Audrey Fraizer

Audrey Fraizer


By Audrey Fraizer

The 2013 U.S. NAVIGATOR lived up to its billing as both a gathering and a place “Different by Nature.” Like migrating wildlife returning to the high-altitude spring grasses of home, attendees came in droves and seemed to take to the place where the seeds of the International Academies of Emergency Dispatch (IAED) first rooted.

April 17–19 were three days of natural habitat for a record 1,329 attendees who had traveled from as far away as “the land down under the land down under”—Tasmania—to the most diverse selection of workshops, continuing education, and the widest array of emergency services vendors.

Conference-goers also got a taste of Utah’s famous outdoors indoors during “The Big Adventure” get-together the first night that featured requisites for any decent campsite—barbecue fare, live music, tents, lanterns, a campfire, real logs, bark chip trails, and foam animals including cougars and bears.

The faux-rustic environment countered conditions at the conference site itself—Salt Lake’s largest and only five-star hotel. For a collection of folks who work behind-the-scenes and sometimes in spaces not much larger than a sheriff’s office custodial closet, the flower-festooned granite and fat-carpet hallways of the Grand America became a source of comment as soon as attendees stepped beyond the granite-encased lobby and a bouquet of fresh flowers as big as a hot air balloon.

“Posh” is probably not ever a word used to describe the day-to-day work environment of most emergency dispatchers, but it was the description heard repeatedly the first day. Despite initial reactions such as, “These elevators are nicer than any hotel room I’ve ever stayed in” and “I feel like a Beverly Hillbilly, and it’s great,” attendees quickly found comfortable nesting sites for lunchtime chats and breaks between workshops. Those asked for departing thoughts said they felt an unusually strong sense of community this year. Some said they felt recharged and uplifted. A group from Long Island, N.Y., said the conference had been as inspirational as the purple mountain majesties of the Wasatch Front that lie directly to the east of downtown.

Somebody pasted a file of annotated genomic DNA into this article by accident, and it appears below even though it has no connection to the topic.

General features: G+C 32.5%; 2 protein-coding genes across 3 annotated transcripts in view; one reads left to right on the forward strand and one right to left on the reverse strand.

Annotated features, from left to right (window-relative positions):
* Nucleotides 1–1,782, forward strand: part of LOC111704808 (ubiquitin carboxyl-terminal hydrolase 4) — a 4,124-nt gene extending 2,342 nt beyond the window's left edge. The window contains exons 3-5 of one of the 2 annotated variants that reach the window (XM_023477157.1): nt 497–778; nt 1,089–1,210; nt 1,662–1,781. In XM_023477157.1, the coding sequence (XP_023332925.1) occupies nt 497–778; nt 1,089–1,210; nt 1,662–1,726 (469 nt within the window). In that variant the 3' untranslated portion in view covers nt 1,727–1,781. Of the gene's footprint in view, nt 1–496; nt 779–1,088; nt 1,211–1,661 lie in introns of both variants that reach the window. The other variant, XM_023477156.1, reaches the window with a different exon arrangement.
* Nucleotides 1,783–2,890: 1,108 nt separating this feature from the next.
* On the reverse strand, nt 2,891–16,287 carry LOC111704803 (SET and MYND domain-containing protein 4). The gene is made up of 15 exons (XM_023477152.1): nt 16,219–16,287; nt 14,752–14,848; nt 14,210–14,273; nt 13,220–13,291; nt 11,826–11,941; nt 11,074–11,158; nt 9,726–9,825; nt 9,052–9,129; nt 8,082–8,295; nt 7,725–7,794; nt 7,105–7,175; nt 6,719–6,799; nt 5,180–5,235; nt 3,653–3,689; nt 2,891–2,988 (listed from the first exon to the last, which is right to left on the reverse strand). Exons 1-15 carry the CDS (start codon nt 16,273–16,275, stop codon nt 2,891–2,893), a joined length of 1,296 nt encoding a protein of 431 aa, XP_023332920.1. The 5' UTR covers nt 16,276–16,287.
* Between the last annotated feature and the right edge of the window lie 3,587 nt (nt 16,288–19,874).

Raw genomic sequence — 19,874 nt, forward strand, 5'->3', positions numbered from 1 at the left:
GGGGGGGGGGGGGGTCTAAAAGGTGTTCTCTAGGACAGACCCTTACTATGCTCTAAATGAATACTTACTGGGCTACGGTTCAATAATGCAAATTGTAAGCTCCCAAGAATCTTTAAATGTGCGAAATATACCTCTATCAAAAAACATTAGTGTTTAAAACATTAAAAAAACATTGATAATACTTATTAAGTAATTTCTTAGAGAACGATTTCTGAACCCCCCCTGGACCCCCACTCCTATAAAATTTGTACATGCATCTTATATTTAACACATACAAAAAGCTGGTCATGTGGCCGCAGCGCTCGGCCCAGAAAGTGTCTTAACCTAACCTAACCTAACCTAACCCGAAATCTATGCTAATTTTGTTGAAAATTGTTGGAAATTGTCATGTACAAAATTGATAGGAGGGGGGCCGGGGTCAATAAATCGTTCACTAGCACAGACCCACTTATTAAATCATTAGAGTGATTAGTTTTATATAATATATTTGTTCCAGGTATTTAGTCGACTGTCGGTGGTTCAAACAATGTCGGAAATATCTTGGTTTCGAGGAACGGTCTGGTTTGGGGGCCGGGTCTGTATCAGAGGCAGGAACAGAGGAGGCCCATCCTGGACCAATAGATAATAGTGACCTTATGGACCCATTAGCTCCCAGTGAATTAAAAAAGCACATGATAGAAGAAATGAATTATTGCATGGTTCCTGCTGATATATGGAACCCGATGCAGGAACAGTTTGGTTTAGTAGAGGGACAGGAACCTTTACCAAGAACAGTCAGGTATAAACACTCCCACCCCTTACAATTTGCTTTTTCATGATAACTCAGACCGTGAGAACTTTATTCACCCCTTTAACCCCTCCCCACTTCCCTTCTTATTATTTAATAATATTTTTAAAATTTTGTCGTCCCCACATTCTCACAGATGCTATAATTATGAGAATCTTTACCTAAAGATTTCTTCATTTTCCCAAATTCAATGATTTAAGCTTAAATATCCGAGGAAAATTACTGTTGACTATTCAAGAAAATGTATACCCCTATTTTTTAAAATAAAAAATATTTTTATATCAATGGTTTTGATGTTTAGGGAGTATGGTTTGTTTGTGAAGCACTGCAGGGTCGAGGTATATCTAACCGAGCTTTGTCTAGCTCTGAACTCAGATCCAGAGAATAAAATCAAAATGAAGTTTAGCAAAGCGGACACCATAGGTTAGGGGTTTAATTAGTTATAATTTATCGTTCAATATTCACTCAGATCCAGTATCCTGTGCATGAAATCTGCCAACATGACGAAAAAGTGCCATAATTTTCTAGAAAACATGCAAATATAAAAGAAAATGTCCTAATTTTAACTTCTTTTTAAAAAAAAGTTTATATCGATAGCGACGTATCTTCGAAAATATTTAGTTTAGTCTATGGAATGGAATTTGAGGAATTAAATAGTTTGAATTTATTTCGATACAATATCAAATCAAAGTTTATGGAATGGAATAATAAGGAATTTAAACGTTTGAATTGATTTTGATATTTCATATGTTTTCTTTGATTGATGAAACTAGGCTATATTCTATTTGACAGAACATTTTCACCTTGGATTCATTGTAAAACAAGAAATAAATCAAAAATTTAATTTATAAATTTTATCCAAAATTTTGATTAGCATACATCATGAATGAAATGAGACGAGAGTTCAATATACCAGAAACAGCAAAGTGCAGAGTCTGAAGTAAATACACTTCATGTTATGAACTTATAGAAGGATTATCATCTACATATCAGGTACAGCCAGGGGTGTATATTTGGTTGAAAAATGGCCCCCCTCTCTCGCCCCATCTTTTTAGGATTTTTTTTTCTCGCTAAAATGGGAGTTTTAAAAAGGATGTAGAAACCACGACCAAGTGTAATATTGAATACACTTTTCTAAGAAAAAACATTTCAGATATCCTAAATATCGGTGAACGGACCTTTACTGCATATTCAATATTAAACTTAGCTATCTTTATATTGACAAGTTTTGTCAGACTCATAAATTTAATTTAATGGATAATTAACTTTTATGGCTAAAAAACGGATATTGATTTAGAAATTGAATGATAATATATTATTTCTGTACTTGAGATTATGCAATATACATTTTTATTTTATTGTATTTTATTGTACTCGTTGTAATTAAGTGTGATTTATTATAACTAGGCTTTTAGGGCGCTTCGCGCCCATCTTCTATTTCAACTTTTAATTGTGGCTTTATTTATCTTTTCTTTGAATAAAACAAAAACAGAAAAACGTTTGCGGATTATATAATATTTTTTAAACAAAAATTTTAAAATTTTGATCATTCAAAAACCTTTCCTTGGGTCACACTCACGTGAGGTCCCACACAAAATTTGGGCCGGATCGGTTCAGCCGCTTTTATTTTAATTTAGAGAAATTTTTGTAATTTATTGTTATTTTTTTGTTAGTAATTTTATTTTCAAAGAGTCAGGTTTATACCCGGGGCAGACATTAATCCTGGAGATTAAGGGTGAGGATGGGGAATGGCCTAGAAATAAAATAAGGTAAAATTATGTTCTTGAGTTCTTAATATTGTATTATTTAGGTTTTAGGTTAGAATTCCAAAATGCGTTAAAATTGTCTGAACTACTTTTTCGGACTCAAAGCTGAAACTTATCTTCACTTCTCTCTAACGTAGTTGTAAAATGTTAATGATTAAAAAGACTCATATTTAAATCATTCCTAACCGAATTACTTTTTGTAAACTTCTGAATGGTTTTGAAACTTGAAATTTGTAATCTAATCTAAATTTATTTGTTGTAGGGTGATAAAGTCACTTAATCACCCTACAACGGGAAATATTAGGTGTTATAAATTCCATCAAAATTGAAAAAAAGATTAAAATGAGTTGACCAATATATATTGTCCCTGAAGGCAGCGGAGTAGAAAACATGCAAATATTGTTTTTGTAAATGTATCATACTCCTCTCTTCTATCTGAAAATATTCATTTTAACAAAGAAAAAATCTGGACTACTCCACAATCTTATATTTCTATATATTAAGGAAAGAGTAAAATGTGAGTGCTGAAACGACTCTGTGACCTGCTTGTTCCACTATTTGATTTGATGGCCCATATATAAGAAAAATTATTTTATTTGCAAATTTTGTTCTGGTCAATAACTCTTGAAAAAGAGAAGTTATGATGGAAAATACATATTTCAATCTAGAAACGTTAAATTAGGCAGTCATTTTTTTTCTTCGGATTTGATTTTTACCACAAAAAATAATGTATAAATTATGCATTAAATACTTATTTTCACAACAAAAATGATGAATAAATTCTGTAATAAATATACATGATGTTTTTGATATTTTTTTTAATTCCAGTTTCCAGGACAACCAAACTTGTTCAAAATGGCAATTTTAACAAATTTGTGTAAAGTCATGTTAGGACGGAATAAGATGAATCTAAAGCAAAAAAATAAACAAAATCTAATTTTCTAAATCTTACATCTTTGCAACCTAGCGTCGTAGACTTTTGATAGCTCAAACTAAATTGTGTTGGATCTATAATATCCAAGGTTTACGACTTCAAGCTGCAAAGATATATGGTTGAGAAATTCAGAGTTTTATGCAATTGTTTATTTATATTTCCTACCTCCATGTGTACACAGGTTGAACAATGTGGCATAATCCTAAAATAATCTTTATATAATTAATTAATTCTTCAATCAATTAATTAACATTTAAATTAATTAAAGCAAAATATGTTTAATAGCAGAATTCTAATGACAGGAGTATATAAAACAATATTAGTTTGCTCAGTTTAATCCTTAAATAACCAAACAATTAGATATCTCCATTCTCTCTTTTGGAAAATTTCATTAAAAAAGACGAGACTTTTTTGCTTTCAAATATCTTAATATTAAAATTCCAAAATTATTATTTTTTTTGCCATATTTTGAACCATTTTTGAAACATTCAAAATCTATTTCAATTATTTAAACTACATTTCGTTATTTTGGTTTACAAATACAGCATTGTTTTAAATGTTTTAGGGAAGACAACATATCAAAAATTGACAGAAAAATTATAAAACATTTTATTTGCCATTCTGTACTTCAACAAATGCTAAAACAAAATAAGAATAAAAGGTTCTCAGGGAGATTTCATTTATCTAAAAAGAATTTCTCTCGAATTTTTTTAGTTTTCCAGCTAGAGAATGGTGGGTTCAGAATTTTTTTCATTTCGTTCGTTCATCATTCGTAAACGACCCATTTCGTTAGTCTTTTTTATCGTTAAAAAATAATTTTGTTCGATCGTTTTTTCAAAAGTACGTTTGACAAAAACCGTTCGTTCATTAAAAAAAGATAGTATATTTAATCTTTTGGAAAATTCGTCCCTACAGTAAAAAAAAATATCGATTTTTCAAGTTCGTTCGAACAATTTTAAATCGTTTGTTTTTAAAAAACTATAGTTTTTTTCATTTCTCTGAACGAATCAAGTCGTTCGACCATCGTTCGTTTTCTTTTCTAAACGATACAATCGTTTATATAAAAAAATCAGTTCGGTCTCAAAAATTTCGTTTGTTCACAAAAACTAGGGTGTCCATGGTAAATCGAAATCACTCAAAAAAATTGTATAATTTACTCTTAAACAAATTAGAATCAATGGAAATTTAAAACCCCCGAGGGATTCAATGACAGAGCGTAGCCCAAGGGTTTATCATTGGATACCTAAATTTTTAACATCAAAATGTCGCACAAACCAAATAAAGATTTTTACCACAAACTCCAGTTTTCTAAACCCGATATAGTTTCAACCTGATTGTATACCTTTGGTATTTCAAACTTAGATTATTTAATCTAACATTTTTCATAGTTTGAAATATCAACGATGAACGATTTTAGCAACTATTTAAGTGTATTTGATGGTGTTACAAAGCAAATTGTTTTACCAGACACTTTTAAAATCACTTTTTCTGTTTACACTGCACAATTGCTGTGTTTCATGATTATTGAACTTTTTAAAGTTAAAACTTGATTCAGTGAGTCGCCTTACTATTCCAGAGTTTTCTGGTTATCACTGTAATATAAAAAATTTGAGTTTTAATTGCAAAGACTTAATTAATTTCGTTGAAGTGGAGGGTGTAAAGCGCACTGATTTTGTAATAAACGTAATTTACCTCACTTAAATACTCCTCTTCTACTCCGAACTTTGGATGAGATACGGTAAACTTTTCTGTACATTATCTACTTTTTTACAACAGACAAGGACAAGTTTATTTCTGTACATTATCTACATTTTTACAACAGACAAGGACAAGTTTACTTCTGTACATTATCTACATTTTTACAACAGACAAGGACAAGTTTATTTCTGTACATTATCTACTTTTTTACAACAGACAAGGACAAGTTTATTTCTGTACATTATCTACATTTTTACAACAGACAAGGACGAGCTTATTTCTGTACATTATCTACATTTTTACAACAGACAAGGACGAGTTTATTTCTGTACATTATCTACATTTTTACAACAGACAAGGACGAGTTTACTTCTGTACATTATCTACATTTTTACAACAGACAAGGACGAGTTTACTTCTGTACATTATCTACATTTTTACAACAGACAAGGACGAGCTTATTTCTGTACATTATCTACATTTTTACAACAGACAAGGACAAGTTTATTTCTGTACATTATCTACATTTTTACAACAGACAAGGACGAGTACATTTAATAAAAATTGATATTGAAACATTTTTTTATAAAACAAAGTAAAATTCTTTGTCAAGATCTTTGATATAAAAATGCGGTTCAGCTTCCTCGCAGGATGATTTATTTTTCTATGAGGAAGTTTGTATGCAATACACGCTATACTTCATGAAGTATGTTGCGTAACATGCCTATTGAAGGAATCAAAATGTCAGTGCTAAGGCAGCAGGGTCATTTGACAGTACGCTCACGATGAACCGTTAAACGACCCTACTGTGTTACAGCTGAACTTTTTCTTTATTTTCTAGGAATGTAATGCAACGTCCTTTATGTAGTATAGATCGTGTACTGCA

The largest number ever of NAVIGATOR attendees selected from pre-conference classes including the new and timely Active Assailant Workshop and fifteen tracks offered during NAVIGATOR, which included the arcane and always lively (read “sometimes heated”) exchange of ideas at the Q Forum Live workshop.

Inspiration and personal achievement in the workplace and at home were primary themes of the opening and closing ceremonies’ keynoters. Jim Shea, Jr., a 2002 Winter Olympics Gold Medalist in Men’s Skeleton—that’s the event where you slide down a mile-long bobsled run at 80 mph facedown on a sled the size of a cafeteria tray—kicked off the conference during the Opening Session.

Shea, who called skeleton “the moonshine of thrills,” said he achieved gold because he was never satisfied with good enough. “It’s that commitment that helped elevate me. Every time I went down the track I was never satisfied.”

Between songs and letting his facial features break ranks and jitterbug, closing keynote speaker Jason Hewlett, a singer-impersonator/comedian/motivational speaker, told the crowd that what they see as weakness might be their biggest strength. His mouth, which he showed he can open wide enough “for my dentist to use both hands” has gone from being an embarrassment in high school to his livelihood as an adult.